Best of all, there is the skiing. No other resort in Europe or the U.S. can match Zermatt's endless variety of slopes and trails with their different terrains, different altitudes, different exposures and different snow conditions. Rising above the little town, which sits at a height of 5,315 feet, there are three main ski districts, tied together by a gigantic web of lifts, tows, cable cars and cog railways. All the major lifts rise from town or from the edge of it; and one of the things that makes Zermatt unique is that every single run, if carried to the bottom, ends up back in town—not two miles north or 10 blocks south but right there.
The Schwarzsee district to the southwest is reached by a two-stage téléphérique, or aerial cable car, which zooms up the approaches to the Matterhorn, gaining more than 3,000 feet in altitude in 11 minutes' running time. At the top a new hotel is under construction, scheduled to open in June. Below there are two good steep runs down to Furri at the midway station of the téléphérique and a gentle trip the rest of the way to Zermatt. There is also an easy trail that swings away from Schwarzsee to the west and then steadies for a long traverse back to Furri. And just below Schwarzsee to the east a disk lift takes skiers up to the lowest part of the Furgg Glacier.
More popular, however, is the Blauherd-Sunnegga district bordering Zermatt on the northeast side. A very fast double chair lift rises in 11 minutes to Sunnegga Station at 7,480 feet. Sunnegga has a snack bar, a good restaurant and a large porch with a southern exposure where skiers like to unlace their boots, pull off their parkas, drink beer and bask in the sun. A long T bar runs up the ridge from Sunnegga to Blauherd, and since Blauherd opens up so many avenues for skiers of so many different skills, the waiting lines frequently include 200 impatient souls trampling each other with skis.
The runs down are worth the wait, worth even ski poles in the rib cage. From Blauherd straight back down to Sunnegga, there is a beautiful open slope that can be handled by an early intermediate skier. The late intermediate should head down to Findeln, which nestles in the small valley to the southeast of the Sunnegga-Blauherd ridge. This is the run called Paradise where, in the months from March to May between the hours of 11 and 3 one finds some of the finest corn-snow slopes in all Europe. There is also a beginners' trail to Findeln from Sunnegga Station with a single chair lift back up.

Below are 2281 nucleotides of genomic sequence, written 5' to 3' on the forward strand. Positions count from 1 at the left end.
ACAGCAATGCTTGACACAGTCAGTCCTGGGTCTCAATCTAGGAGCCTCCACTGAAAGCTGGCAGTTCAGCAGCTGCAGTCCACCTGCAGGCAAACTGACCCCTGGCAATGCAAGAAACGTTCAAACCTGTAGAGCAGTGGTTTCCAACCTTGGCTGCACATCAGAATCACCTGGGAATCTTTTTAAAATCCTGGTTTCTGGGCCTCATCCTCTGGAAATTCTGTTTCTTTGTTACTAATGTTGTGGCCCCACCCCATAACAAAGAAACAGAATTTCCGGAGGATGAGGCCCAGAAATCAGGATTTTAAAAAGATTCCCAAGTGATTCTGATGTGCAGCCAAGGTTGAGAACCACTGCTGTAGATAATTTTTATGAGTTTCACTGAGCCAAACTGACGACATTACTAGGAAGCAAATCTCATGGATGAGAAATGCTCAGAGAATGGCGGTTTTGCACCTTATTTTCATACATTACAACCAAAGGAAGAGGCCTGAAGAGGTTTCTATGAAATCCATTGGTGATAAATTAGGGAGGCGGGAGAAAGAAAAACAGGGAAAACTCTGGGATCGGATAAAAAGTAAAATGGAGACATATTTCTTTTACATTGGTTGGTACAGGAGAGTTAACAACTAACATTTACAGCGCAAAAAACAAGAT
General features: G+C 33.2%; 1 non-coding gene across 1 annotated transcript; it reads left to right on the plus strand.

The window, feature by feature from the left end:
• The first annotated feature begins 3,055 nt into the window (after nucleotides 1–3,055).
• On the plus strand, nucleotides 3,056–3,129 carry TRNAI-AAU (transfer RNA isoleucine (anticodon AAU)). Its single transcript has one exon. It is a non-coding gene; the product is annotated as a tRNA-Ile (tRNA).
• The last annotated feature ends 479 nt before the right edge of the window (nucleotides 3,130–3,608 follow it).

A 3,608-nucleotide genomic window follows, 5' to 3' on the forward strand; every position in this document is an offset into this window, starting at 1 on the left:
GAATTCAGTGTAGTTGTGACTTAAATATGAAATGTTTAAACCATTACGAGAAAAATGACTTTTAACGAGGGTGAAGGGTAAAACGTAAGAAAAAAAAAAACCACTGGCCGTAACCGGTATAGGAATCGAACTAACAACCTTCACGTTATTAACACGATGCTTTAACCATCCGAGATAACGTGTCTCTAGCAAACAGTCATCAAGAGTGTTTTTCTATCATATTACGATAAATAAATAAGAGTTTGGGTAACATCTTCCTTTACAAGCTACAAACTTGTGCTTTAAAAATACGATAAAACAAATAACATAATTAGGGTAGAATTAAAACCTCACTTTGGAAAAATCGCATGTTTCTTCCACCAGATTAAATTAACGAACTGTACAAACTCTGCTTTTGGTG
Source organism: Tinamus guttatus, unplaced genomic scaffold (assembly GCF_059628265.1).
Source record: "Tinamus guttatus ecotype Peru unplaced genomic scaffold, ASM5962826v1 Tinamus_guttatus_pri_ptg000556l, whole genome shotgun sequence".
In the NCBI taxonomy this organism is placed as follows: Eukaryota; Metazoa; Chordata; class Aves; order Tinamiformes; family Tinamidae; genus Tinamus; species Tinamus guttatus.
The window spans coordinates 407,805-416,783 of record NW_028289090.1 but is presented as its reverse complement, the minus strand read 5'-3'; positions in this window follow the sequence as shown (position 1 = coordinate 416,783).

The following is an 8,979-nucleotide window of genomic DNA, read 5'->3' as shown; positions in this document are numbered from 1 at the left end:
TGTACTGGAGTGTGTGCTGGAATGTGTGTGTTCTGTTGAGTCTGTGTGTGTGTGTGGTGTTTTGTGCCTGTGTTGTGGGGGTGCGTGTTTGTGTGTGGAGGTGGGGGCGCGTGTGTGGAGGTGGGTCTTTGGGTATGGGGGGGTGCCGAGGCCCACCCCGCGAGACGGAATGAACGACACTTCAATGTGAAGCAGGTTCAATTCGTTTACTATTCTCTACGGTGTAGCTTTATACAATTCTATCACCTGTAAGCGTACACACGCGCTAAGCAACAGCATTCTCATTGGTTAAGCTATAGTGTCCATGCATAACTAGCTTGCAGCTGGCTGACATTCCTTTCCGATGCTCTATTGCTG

To get back down to Zermatt from Sunnegga the novice rides the chair. The intermediate takes the Standard course or the Tuftern trail and at the end may be pardoned for feeling that he has both learned and accomplished something (how to fall, if nothing else). The advanced skier goes back up to Blauherd and then down the National course with frequent stops along the way. The National is one of Europe's great downhill courses, and this is the spot where Switzerland's Roger Staub trained last winter before winning the giant slalom at Squaw Valley. But the show place of Zermatt, the area that brings the best skiers in the world to this far-off Alpine valley, is the Gornergrat district.
Eight new railway cars with an alleged capacity of 110 skiers (they frequently carry almost 150) wind their way up the Gornergrat mountain track as Zermatt shrinks to a toy village behind; up past Riffelberg, where there is a large hotel; past Rotenboden, through tunnels built for avalanche protection; up to the top, where the castlelike Kulm hotel sits majestically at a height of more than 10,000 feet. The entire trip up the cog railway covers nearly 5,000 vertical feet in 50 minutes, including stops. This spring, when the railway company adds four more cars, the new express run will make the haul in 36 minutes flat. The new trains may also relieve congestion slightly, so that riders will feel less as if they have been taking a summer Sunday afternoon trip to Coney Island on the subway.
Meanwhile, no one really seems to mind the sardinelike accommodations. You can find gay talk in many languages, and laughter, and new friendships (a thing almost unavoidable after sitting on a strange lap for 50 minutes). At the top there is the breathtaking panorama of 37 peaks rising to altitudes of 11,000 feet and more.
Part of the charm of the Gornergrat district is that anyone can ski up there. The novice takes a gentle series of open slopes back to Riffelberg, repeats the run several times, then rides the train down. For the average skier there is the standard descent over treeless snow fields down to Riffelalp, then through the forest trails the rest of the way to Zermatt. Or he can go to Findeln directly from Gornergrat. This run, although steeper and more difficult, is one of the oldest, most famous and still most beautiful around. The better skiers, however, prefer to get aboard the Gornergrat-Hoht√§lligrat-Stockhorn Téléphérique and ride for another 12 minutes out to the summit ridge of the Stockhorn itself. There begin the sweeping runs through deep powder that are the pride and joy of all Zermatt. These are all open slopes forming a huge, steep snow bowl. It is possible to come down in a series of long traverses; but it is also possible, and far nobler, to plummet in a swirl of powder down the fall line to Findeln, then finish out the run back to Zermatt, a total distance of six miles.